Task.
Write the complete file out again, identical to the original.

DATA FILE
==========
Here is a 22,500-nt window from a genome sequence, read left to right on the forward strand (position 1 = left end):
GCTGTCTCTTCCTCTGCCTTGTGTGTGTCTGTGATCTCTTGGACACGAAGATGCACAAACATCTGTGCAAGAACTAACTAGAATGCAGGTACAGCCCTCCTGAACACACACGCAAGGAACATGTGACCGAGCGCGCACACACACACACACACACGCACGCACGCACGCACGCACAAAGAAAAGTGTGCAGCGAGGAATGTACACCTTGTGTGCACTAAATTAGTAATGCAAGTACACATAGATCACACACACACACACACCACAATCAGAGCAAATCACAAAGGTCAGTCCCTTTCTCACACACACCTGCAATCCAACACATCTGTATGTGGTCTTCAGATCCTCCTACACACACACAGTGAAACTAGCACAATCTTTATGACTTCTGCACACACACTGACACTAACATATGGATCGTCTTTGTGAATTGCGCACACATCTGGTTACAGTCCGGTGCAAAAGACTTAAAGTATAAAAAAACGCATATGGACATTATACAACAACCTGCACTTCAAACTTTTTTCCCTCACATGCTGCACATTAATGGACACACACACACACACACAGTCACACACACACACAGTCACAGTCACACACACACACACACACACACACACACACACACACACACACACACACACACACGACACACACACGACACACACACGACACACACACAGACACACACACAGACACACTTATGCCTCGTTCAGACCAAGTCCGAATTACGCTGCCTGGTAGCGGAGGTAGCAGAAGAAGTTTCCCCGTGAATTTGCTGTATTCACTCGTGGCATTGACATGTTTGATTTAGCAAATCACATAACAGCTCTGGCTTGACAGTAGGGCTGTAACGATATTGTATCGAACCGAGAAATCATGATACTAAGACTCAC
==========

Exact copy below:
Here is a 22,500-nt window from a genome sequence, read left to right on the forward strand (position 1 = left end):
GCTGTCTCTTCCTCTGCCTTGTGTGTGTCTGTGATCTCTTGGACACGAAGATGCACAAACATCTGTGCAAGAACTAACTAGAATGCAGGTACAGCCCTCCTGAACACACACGCAAGGAACATGTGACCGAGCGCGCACACACACACACACACACGCACGCACGCACGCACGCACAAAGAAAAGTGTGCAGCGAGGAATGTACACCTTGTGTGCACTAAATTAGTAATGCAAGTACACATAGATCACACACACACACACACCACAATCAGAGCAAATCACAAAGGTCAGTCCCTTTCTCACACACACCTGCAATCCAACACATCTGTATGTGGTCTTCAGATCCTCCTACACACACACAGTGAAACTAGCACAATCTTTATGACTTCTGCACACACACTGACACTAACATATGGATCGTCTTTGTGAATTGCGCACACATCTGGTTACAGTCCGGTGCAAAAGACTTAAAGTATAAAAAAACGCATATGGACATTATACAACAACCTGCACTTCAAACTTTTTTCCCTCACATGCTGCACATTAATGGACACACACACACACACACAGTCACACACACACACAGTCACAGTCACACACACACACACACACACACACACACACACACACACACACACACACACACACGACACACACACGACACACACACGACACACACACAGACACACACACAGACACACTTATGCCTCGTTCAGACCAAGTCCGAATTACGCTGCCTGGTAGCGGAGGTAGCAGAAGAAGTTTCCCCGTGAATTTGCTGTATTCACTCGTGGCATTGACATGTTTGATTTAGCAAATCACATAACAGCTCTGGCTTGACAGTAGGGCTGTAACGATATTGTATCGAACCGAGAAATCATGATACTAAGACTCAC